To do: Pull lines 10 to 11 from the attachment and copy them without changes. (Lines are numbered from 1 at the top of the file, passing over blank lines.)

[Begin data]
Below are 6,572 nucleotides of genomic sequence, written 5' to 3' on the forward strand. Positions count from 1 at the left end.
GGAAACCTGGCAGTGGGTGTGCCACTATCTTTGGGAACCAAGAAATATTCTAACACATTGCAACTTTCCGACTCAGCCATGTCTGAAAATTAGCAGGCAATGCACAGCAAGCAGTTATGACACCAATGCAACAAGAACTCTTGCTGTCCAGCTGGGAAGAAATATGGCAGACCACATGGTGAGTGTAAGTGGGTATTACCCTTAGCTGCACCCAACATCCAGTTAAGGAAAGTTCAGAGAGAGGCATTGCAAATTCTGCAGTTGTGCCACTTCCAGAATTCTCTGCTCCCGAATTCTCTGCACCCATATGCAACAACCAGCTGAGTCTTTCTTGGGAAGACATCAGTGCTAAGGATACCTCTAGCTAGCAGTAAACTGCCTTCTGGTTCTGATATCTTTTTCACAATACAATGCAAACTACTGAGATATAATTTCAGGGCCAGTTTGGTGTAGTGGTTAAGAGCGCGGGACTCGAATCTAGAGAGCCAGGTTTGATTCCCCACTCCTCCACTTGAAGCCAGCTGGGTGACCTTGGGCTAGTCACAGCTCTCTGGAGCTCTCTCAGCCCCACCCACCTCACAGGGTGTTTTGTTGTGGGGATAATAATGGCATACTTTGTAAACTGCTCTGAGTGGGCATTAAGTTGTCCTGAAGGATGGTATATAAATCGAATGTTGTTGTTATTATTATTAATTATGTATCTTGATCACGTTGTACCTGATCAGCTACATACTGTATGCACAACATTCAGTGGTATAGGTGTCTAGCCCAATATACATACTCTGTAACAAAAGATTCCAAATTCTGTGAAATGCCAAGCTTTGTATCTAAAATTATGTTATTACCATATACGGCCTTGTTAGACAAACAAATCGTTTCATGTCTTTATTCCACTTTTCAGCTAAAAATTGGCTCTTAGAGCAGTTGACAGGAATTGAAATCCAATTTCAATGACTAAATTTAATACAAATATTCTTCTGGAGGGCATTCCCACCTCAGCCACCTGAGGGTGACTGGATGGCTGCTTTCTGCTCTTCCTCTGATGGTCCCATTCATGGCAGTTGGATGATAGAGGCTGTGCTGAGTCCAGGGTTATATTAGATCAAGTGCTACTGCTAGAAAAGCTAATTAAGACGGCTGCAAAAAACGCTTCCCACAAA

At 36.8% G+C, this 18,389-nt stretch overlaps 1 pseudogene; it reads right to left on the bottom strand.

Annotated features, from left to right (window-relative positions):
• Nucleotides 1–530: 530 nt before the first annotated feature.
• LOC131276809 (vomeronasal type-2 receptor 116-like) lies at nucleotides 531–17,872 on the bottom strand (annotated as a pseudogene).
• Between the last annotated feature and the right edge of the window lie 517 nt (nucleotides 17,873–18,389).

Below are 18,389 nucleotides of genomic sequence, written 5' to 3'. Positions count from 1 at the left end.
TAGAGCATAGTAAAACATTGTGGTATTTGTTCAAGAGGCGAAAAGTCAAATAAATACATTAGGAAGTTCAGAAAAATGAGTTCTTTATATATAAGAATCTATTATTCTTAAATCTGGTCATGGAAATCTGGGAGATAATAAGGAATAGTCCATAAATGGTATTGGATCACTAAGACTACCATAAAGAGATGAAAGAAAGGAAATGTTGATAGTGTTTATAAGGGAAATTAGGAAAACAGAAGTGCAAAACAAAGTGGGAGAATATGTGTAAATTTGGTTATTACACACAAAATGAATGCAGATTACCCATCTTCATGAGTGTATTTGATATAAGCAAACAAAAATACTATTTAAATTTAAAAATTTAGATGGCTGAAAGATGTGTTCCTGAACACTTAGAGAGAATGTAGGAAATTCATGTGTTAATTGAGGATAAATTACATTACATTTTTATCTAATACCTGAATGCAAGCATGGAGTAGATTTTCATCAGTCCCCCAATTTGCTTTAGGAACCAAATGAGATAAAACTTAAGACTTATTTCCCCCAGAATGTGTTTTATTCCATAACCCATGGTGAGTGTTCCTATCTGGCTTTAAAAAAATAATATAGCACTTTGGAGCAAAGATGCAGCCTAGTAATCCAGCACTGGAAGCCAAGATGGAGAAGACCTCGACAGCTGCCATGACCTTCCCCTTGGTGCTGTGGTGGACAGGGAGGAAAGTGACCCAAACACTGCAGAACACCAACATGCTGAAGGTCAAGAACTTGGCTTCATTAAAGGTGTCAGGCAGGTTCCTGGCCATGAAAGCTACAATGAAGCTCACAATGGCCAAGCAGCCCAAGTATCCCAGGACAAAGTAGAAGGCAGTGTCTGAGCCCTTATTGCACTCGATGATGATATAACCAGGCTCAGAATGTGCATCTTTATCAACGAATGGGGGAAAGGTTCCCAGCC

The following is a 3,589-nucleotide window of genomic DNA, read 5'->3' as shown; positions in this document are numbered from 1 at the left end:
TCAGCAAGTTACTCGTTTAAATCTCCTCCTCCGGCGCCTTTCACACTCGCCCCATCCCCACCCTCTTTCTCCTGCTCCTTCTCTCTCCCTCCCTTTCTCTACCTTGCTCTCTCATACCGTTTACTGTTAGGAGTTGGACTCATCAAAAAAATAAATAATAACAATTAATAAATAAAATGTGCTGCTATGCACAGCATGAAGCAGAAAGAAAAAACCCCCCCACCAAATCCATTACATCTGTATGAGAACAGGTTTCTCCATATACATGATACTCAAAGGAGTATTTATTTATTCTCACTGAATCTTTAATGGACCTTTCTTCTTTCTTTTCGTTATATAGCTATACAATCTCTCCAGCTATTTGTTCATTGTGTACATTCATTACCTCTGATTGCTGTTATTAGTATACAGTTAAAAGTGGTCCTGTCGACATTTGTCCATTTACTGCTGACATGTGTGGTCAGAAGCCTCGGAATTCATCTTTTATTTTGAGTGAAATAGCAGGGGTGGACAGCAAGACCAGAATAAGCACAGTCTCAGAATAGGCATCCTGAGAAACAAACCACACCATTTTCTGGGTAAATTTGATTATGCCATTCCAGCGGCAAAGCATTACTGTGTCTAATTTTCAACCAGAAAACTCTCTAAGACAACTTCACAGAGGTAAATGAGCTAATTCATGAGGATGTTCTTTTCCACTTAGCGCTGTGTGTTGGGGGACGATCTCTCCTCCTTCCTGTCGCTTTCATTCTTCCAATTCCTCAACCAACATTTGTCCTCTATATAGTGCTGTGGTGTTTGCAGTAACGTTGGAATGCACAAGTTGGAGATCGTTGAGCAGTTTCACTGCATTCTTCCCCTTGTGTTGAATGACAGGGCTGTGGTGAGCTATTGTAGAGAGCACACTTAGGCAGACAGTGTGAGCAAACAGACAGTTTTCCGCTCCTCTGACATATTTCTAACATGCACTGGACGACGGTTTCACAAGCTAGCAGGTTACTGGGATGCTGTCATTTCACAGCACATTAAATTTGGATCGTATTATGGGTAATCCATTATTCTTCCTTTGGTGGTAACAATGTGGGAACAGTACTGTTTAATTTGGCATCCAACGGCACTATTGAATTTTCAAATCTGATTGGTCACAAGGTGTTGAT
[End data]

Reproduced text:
The following is a 3,589-nucleotide window of genomic DNA, read 5'->3' as shown; positions in this document are numbered from 1 at the left end:
TCAGCAAGTTACTCGTTTAAATCTCCTCCTCCGGCGCCTTTCACACTCGCCCCATCCCCACCCTCTTTCTCCTGCTCCTTCTCTCTCCCTCCCTTTCTCTACCTTGCTCTCTCATACCGTTTACTGTTAGGAGTTGGACTCATCAAAAAAATAAATAATAACAATTAATAAATAAAATGTGCTGCTATGCACAGCATGAAGCAGAAAGAAAAAACCCCCCCACCAAATCCATTACATCTGTATGAGAACAGGTTTCTCCATATACATGATACTCAAAGGAGTATTTATTTATTCTCACTGAATCTTTAATGGACCTTTCTTCTTTCTTTTCGTTATATAGCTATACAATCTCTCCAGCTATTTGTTCATTGTGTACATTCATTACCTCTGATTGCTGTTATTAGTATACAGTTAAAAGTGGTCCTGTCGACATTTGTCCATTTACTGCTGACATGTGTGGTCAGAAGCCTCGGAATTCATCTTTTATTTTGAGTGAAATAGCAGGGGTGGACAGCAAGACCAGAATAAGCACAGTCTCAGAATAGGCATCCTGAGAAACAAACCACACCATTTTCTGGGTAAATTTGATTATGCCATTCCAGCGGCAAAGCATTACTGTGTCTAATTTTCAACCAGAAAACTCTCTAAGACAACTTCACAGAGGTAAATGAGCTAATTCATGAGGATGTTCTTTTCCACTTAGCGCTGTGTGTTGGGGGACGATCTCTCCTCCTTCCTGTCGCTTTCATTCTTCCAATTCCTCAACCAACATTTGTCCTCTATATAGTGCTGTGGTGTTTGCAGTAACGTTGGAATGCACAAGTTGGAGATCGTTGAGCAGTTTCACTGCATTCTTCCCCTTGTGTTGAATGACAGGGCTGTGGTGAGCTATTGTAGAGAGCACACTTAGGCAGACAGTGTGAGCAAACAGACAGTTTTCCGCTCCTCTGACATATTTCTAACATGCACTGGACGACGGTTTCACAAGCTAGCAGGTTACTGGGATGCTGTCATTTCACAGCACATTAAATTTGGATCGTATTATGGGTAATCCATTATTCTTCCTTTGGTGGTAACAATGTGGGAACAGTACTGTTTAATTTGGCATCCAACGGCACTATTGAATTTTCAAATCTGATTGGTCACAAGGTGTTGAT